Context: "Navigating by the compass in a sea of clouds over Spain is all very well, it is very dashing, but—" And I was struck by the graphic image: "But you want to remember that below the sea of clouds lies eternity." And suddenly that tranquil cloud-world, that world so harmless and simple that one sees below on rising out of the clouds, took on in my eyes a new quality. That peaceful world became a pitfall. I imagined the immense white pitfall spread beneath me. Below it reigned not what one might think — not the agitation of men, not the living tumult and bustle of cities, but a silence even more absolute than in the clouds, a peace even more final. This viscous whiteness became in my mind the frontier between the real and the unreal, between the known and the unknowable. Already I was beginning to realize that a spectacle has no meaning except it be seen through the glass of a culture, a civilization, a craft. Mountaineers too know the sea of clouds, yet it does not seem to them the fabulous curtain it is to me. Ch. I : The Craft

„Navigating by the compass in a sea of clouds over Spain is all very well, it is very dashing, but—“

— Antoine de Saint-Exupéry
Context: "Navigating by the compass in a sea of clouds over Spain is all very well, it is very dashing, but—" And I was struck by the graphic image: "But you want to remember that below the sea of clouds lies eternity." And suddenly that tranquil cloud-world, that world so harmless and simple that one sees below on rising out of the clouds, took on in my eyes a new quality. That peaceful world became a pitfall. I imagined the immense white pitfall spread beneath me. Below it reigned not what one might think — not the agitation of men, not the living tumult and bustle of cities, but a silence even more absolute than in the clouds, a peace even more final. This viscous whiteness became in my mind the frontier between the real and the unreal, between the known and the unknowable. Already I was beginning to realize that a spectacle has no meaning except it be seen through the glass of a culture, a civilization, a craft. Mountaineers too know the sea of clouds, yet it does not seem to them the fabulous curtain it is to me. Ch. I : The Craft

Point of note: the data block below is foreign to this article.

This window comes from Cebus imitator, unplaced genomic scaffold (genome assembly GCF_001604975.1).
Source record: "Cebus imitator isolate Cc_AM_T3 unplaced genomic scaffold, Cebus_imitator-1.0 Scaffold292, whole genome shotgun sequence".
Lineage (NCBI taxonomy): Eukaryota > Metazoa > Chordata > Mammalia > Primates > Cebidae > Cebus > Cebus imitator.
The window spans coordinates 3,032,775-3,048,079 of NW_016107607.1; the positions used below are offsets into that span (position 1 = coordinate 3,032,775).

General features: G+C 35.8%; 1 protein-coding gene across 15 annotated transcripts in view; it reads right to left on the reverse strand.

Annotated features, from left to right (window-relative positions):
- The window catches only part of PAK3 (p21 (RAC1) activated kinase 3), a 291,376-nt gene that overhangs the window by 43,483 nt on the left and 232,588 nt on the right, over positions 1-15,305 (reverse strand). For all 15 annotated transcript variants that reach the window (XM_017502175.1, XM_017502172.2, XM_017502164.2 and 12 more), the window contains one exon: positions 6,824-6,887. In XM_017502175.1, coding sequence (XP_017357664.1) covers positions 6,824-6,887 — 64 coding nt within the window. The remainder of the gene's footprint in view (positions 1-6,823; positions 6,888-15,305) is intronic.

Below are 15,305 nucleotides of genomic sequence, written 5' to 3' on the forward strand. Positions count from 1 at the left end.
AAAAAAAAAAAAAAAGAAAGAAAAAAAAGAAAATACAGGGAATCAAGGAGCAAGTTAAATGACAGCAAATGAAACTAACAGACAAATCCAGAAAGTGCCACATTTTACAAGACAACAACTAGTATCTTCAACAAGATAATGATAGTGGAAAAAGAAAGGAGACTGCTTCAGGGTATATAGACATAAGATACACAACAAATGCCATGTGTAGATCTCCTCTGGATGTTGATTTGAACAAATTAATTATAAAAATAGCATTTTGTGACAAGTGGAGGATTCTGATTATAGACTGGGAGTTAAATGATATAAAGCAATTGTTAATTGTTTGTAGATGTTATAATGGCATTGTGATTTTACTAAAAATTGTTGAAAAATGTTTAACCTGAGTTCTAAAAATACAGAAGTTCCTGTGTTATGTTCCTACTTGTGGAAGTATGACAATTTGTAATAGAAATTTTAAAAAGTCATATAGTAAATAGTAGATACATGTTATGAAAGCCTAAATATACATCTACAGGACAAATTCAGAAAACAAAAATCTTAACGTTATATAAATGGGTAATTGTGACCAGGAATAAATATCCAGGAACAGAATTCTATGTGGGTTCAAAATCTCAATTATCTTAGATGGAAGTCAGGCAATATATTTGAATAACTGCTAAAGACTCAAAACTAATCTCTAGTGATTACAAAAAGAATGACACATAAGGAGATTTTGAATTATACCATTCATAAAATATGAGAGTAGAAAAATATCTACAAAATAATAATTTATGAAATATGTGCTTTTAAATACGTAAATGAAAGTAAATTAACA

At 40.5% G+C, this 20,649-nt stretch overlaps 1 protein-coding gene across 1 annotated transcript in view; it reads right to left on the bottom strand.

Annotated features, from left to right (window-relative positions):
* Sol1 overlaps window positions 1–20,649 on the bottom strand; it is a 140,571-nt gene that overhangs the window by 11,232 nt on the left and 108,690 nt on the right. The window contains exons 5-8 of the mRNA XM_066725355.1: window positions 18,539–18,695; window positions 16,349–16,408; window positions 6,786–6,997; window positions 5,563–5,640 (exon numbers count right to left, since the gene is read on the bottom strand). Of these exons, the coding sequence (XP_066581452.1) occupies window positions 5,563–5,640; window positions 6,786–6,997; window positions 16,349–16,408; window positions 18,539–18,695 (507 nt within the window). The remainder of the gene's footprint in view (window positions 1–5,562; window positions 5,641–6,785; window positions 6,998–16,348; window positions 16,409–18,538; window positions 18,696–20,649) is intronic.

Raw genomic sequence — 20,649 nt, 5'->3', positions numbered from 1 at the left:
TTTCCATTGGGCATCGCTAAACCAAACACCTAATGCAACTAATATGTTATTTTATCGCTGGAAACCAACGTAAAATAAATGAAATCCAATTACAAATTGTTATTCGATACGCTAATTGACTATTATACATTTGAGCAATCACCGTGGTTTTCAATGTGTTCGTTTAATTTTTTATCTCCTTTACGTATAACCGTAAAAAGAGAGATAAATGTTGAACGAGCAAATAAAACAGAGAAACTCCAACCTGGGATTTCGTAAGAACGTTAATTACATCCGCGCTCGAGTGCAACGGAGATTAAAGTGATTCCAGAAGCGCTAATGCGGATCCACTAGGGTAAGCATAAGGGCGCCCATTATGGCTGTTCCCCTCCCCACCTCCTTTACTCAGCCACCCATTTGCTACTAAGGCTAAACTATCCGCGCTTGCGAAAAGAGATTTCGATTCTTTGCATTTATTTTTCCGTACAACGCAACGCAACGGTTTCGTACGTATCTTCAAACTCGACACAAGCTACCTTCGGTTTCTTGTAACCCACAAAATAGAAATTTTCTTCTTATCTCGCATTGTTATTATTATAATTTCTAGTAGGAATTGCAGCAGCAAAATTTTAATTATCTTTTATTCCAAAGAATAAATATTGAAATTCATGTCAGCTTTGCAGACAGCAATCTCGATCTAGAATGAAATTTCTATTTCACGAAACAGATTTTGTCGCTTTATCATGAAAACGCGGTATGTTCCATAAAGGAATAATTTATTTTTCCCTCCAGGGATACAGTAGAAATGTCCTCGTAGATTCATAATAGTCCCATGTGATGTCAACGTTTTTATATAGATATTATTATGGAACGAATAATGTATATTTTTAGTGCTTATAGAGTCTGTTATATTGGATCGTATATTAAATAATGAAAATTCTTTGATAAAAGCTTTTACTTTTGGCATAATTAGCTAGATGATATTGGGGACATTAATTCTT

„It is another of the miraculous things about mankind that there is no pain nor passion that does not radiate to the ends of the earth. Let a man in a garret but burn with enough intensity and he will set fire to the world.“

— Antoine de Saint-Exupéry